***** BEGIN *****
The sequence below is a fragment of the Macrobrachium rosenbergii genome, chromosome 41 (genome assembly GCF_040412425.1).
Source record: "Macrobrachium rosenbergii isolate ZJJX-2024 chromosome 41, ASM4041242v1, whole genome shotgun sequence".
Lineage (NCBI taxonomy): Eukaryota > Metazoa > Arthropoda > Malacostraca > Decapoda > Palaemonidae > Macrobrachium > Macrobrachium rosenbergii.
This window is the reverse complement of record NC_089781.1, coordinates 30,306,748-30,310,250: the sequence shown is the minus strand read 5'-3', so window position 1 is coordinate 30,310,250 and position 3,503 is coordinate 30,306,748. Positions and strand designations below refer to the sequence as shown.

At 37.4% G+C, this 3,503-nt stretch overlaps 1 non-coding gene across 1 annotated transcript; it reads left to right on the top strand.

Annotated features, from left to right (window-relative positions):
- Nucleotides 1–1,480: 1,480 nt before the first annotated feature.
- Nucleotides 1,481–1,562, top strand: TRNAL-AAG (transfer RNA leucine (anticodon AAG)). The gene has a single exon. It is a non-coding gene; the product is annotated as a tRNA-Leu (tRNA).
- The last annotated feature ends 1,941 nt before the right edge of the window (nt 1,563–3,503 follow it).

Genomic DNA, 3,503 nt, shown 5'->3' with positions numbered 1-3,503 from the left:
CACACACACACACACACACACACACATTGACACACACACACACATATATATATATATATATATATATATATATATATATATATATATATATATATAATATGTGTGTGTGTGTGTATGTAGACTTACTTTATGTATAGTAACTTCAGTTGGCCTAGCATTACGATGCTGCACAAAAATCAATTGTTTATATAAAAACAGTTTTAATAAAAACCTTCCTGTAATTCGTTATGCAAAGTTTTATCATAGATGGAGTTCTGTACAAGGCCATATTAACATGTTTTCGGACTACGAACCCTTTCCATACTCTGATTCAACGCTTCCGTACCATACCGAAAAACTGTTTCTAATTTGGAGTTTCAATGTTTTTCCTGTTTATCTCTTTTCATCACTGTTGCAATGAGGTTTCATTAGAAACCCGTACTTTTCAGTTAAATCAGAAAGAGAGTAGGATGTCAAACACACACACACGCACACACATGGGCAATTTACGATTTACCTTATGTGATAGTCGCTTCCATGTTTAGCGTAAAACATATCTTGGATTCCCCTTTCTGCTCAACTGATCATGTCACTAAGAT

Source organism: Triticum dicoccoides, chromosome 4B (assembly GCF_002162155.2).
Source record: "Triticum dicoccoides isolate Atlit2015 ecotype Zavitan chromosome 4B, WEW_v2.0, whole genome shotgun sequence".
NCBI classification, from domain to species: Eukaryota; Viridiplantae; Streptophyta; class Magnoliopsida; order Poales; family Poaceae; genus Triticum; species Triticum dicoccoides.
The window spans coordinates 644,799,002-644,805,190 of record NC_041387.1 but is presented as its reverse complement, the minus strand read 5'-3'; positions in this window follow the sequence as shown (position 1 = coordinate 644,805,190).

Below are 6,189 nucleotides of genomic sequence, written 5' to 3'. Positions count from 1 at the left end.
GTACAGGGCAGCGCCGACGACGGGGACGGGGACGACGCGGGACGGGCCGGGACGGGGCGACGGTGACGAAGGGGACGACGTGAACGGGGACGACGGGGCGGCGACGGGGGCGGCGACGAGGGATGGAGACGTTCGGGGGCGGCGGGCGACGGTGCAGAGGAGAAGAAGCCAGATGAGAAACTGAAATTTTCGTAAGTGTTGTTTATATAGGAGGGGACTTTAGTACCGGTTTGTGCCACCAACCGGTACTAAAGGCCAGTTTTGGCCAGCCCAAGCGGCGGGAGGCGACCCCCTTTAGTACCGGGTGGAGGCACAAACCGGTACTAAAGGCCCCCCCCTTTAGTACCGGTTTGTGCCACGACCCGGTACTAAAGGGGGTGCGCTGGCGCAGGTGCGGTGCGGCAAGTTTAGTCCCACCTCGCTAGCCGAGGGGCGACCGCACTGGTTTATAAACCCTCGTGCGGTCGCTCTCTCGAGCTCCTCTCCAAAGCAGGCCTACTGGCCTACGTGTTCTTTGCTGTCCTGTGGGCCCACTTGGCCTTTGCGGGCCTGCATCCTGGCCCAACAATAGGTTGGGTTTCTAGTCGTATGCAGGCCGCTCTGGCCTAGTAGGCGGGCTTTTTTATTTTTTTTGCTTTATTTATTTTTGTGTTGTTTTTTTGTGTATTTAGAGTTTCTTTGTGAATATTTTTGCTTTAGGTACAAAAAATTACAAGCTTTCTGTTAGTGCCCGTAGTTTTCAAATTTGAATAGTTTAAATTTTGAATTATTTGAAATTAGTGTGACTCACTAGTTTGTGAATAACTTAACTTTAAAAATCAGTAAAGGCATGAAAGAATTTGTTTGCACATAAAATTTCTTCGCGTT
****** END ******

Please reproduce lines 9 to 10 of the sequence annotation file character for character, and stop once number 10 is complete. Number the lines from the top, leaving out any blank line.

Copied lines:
- The last annotated feature ends 1,941 nt before the right edge of the window (nt 1,563–3,503 follow it).

Genomic DNA, 3,503 nt, shown 5'->3' with positions numbered 1-3,503 from the left: